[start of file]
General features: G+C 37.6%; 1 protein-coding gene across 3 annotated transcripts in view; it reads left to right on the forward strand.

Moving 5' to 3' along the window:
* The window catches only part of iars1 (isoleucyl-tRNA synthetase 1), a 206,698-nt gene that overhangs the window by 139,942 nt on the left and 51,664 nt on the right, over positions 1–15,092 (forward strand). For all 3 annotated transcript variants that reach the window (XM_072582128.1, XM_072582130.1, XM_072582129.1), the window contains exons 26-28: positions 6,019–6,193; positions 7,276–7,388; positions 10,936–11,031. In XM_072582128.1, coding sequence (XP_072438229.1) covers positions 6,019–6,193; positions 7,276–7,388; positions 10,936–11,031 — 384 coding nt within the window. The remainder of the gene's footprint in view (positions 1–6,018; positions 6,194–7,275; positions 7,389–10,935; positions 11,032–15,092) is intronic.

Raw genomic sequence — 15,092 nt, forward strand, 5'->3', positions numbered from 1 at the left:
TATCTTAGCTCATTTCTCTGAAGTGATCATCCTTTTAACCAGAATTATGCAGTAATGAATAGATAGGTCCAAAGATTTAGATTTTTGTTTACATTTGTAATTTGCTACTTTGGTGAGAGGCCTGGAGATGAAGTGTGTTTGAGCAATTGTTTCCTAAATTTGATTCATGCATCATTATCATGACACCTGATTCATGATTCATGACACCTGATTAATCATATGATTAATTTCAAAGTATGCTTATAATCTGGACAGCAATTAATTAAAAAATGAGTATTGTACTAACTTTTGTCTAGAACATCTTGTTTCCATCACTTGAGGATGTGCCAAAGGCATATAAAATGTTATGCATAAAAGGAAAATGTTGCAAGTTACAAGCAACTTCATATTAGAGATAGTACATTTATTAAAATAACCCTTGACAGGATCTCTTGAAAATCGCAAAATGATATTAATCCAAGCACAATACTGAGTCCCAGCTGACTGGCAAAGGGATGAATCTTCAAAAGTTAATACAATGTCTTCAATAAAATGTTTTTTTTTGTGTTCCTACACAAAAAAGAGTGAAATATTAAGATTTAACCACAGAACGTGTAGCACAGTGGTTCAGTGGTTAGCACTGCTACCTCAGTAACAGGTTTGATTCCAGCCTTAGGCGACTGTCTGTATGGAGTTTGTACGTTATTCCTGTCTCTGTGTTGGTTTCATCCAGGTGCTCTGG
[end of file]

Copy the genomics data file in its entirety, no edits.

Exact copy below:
General features: G+C 37.6%; 1 protein-coding gene across 3 annotated transcripts in view; it reads left to right on the forward strand.

Moving 5' to 3' along the window:
* The window catches only part of iars1 (isoleucyl-tRNA synthetase 1), a 206,698-nt gene that overhangs the window by 139,942 nt on the left and 51,664 nt on the right, over positions 1–15,092 (forward strand). For all 3 annotated transcript variants that reach the window (XM_072582128.1, XM_072582130.1, XM_072582129.1), the window contains exons 26-28: positions 6,019–6,193; positions 7,276–7,388; positions 10,936–11,031. In XM_072582128.1, coding sequence (XP_072438229.1) covers positions 6,019–6,193; positions 7,276–7,388; positions 10,936–11,031 — 384 coding nt within the window. The remainder of the gene's footprint in view (positions 1–6,018; positions 6,194–7,275; positions 7,389–10,935; positions 11,032–15,092) is intronic.

Raw genomic sequence — 15,092 nt, forward strand, 5'->3', positions numbered from 1 at the left:
TATCTTAGCTCATTTCTCTGAAGTGATCATCCTTTTAACCAGAATTATGCAGTAATGAATAGATAGGTCCAAAGATTTAGATTTTTGTTTACATTTGTAATTTGCTACTTTGGTGAGAGGCCTGGAGATGAAGTGTGTTTGAGCAATTGTTTCCTAAATTTGATTCATGCATCATTATCATGACACCTGATTCATGATTCATGACACCTGATTAATCATATGATTAATTTCAAAGTATGCTTATAATCTGGACAGCAATTAATTAAAAAATGAGTATTGTACTAACTTTTGTCTAGAACATCTTGTTTCCATCACTTGAGGATGTGCCAAAGGCATATAAAATGTTATGCATAAAAGGAAAATGTTGCAAGTTACAAGCAACTTCATATTAGAGATAGTACATTTATTAAAATAACCCTTGACAGGATCTCTTGAAAATCGCAAAATGATATTAATCCAAGCACAATACTGAGTCCCAGCTGACTGGCAAAGGGATGAATCTTCAAAAGTTAATACAATGTCTTCAATAAAATGTTTTTTTTTGTGTTCCTACACAAAAAAGAGTGAAATATTAAGATTTAACCACAGAACGTGTAGCACAGTGGTTCAGTGGTTAGCACTGCTACCTCAGTAACAGGTTTGATTCCAGCCTTAGGCGACTGTCTGTATGGAGTTTGTACGTTATTCCTGTCTCTGTGTTGGTTTCATCCAGGTGCTCTGG